Note: this citation may be lacking information needed for this citation format:
Author name may be incomplete

Vancouver:

-3182-5510. Further model development and application of UTCHEM for microbial enhanced oil recovery and reservoir souring: Further model development and application of University of Texas Chemical Compositional Simulator for microbial enhanced oil recovery and reservoir souring. [Internet] [Masters thesis]. University of Texas – Austin; 2016. [cited 2020 Apr 06]. Available from: http://hdl.handle.net/2152/41608.

Note: this citation may be lacking information needed for this citation format:
Author name may be incomplete

Council of Science Editors:

-3182-5510. Further model development and application of UTCHEM for microbial enhanced oil recovery and reservoir souring: Further model development and application of University of Texas Chemical Compositional Simulator for microbial enhanced oil recovery and reservoir souring. [Masters Thesis]. University of Texas – Austin; 2016. Available from: http://hdl.handle.net/2152/41608

Note: this citation may be lacking information needed for this citation format:
Author name may be incomplete


University of Texas – Austin

2. Dozier, Celina Susie-Marie. Alumina-titania particles for the heterogeneous photocatalytic oxidation of ciprofloxacin.

Degree: PhD, Environmental and water resources engineering, 2016, University of Texas – Austin

The global presence of xenobiotic organic compounds, such as pharmaceuticals and personal care products (PPCPs), in drinking water supplies and wastewater effluents has raised concerns regarding their potential effects on aquatic life, human health, and antibacterial resistance. Traditional treatment systems, not specifically designed to target removal of these compounds, vary with respect to their ability to remove PPCPs. Therefore, research focused on the development and optimization of treatment processes that can remove PPCPs is warranted. Advanced oxidation processes (AOP) have been shown to be effective at degrading a number of pharmaceuticals. These processes are defined by the production of radicals, such as superoxide and hydroxyl radicals, which are highly reactive and can, therefore, oxidize target contaminants more effectively than common oxidants such as ozone and ultraviolet (UV) light. One such AOP is photocatalysis, in which the radicals are created by the illumination of a photocatalyst. Photocatalysis has been previously demonstrated for degradation of the antibiotic ciprofloxacin, the selected pharmaceutical in this research. In this work, the impact of sorption on the photocatalysis of ciprofloxacin was studied by developing a mixed phase photocatalyst that optimized sorption. Titanium dioxide (TiO2) is a commonly used photocatalyst. However, TiO2 particles have limited surface area and varying affinity for ciprofloxacin as a function of pH. Aluminum oxide (Al2O3) was chosen as the sorbent to mix with the TiO2 due to its ability to sorb ciprofloxacin over the pH range of natural waters and its ability to prevent the recombination of photo-generated electron-hole pairs, which are vital for the production of hydroxyl radicals. The particles were synthesized using pure TiO2 and other particles that ranged in aluminum oxide content (68% - 100% by mass) using a sol-gel process to achieve high surface areas. The 100% TiO2 particle was pure anatase, while the mixtures and the 100% Al2O3 particle consisted gamma-alumina and anatase when the titania was present. Sorption was found to be pH dependent for both Al2O3 and TiO2 with maximum adsorption at pH 6 and 7, respectively. The synthesized particles resulted in linear equilibrium sorption constants at fixed pH that varied with alumina content, with the 90% alumina material adsorbing the most at pH 8 due to its high surface area. Photocatalysis using the synthesized particles under UV irradiation at 365 nm effectively oxidized ciprofloxacin and the rates were faster than photolysis, but slower than the standard photocatalyst Degussa P25 TiO2 and synthesized pure TiO2. Sorption followed the Langmuir isotherm and oxidation followed first order kinetics if the assumption of low concentration (relative to the Langmuir sorption coefficient) was applied, typical of environmental conditions. Experiments revealed that rapid exchange of ciprofloxacin with pure TiO2 occurred as rate constants determined from aqueous phase concentrations were comparable to rate… Advisors/Committee Members: Katz, Lynn Ellen (advisor), Liljestrand, Howard M. (Howard Michael) (advisor), Lawler, Desmond (committee member), Speitel, Jerry (committee member), Stevenson, Keith (committee member).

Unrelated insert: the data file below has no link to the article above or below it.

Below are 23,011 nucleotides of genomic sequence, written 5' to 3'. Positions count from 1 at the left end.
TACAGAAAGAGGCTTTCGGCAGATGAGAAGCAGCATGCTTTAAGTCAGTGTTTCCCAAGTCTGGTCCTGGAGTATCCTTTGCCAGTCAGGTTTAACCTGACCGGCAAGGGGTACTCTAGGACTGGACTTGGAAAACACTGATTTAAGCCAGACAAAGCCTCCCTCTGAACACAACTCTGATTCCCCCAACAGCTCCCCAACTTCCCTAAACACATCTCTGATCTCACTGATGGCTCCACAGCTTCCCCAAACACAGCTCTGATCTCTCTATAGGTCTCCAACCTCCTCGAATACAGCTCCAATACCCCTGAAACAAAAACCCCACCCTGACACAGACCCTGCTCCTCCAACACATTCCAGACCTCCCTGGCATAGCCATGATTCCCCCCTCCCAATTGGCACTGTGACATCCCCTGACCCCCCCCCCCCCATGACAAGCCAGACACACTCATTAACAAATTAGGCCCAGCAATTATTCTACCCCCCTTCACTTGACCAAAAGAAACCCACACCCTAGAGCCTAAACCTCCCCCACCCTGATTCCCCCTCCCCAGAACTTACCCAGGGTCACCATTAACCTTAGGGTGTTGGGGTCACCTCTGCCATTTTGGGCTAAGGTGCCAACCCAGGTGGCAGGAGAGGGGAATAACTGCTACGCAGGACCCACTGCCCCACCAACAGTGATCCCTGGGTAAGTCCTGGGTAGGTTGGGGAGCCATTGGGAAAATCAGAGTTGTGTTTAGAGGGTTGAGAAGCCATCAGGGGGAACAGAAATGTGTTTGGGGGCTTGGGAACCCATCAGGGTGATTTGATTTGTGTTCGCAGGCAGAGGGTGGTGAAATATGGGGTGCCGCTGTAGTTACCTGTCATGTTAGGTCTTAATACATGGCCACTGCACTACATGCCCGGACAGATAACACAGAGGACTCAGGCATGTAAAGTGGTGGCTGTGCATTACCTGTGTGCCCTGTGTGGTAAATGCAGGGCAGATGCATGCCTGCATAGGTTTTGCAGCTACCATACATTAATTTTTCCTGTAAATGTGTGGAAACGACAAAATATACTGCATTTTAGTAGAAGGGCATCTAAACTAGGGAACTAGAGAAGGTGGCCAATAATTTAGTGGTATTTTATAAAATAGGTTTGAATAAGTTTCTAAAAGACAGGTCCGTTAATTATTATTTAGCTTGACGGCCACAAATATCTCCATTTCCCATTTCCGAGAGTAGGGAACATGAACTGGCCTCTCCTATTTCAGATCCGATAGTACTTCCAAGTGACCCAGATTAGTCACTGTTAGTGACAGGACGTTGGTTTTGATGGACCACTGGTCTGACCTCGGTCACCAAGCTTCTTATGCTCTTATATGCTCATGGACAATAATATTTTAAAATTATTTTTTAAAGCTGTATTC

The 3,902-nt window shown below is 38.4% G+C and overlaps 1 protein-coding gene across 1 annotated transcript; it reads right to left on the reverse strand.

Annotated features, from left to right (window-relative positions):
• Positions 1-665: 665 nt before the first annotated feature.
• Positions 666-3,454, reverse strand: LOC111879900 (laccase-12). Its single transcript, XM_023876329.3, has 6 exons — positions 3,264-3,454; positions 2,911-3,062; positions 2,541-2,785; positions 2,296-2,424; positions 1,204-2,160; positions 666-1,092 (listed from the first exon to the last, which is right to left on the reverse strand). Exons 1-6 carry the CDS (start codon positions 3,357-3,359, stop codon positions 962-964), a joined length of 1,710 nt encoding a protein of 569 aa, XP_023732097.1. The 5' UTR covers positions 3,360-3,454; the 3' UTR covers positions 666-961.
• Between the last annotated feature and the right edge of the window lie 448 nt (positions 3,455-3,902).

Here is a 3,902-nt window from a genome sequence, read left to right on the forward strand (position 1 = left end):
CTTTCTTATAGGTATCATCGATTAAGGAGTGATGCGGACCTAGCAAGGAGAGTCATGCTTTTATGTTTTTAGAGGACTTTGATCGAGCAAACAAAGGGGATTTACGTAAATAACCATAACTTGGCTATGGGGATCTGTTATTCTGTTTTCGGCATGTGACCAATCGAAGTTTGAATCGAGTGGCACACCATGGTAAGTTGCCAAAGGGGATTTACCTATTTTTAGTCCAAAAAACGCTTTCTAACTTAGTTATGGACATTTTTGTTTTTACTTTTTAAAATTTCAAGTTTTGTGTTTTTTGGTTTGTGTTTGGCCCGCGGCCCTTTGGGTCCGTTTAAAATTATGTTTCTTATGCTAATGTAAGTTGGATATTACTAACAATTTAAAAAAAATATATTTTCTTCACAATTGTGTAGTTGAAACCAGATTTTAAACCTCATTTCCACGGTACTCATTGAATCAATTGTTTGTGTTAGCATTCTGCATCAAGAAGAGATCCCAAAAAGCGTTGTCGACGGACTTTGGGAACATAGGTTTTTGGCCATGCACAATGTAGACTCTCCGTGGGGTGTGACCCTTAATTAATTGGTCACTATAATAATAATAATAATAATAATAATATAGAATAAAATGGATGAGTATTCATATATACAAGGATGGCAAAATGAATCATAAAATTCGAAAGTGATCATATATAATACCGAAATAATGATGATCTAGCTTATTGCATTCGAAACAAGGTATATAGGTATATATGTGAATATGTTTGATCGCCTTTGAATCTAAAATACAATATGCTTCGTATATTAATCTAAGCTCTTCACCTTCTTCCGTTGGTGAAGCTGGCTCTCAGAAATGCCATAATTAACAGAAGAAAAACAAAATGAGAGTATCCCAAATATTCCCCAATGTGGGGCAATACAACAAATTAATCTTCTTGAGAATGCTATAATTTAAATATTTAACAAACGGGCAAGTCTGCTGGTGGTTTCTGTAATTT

Subjects/Keywords: Photocatalysis; Ciprofloxacin; Hydroxyl radicals

Record DetailsSimilar RecordsGoogle PlusoneFacebookTwitterCiteULikeMendeleyreddit

APA · Chicago · MLA · Vancouver · CSE | Export to Zotero / EndNote / Reference Manager

APA (6th Edition):

Dozier, C. S. (2016). Alumina-titania particles for the heterogeneous photocatalytic oxidation of ciprofloxacin. (Doctoral Dissertation). University of Texas – Austin. Retrieved from http://hdl.handle.net/2152/40263

Chicago Manual of Style (16th Edition):

Dozier, Celina Susie-Marie. “Alumina-titania particles for the heterogeneous photocatalytic oxidation of ciprofloxacin.” 2016. Doctoral Dissertation, University of Texas – Austin. Accessed April 06, 2020. http://hdl.handle.net/2152/40263.

MLA Handbook (7th Edition):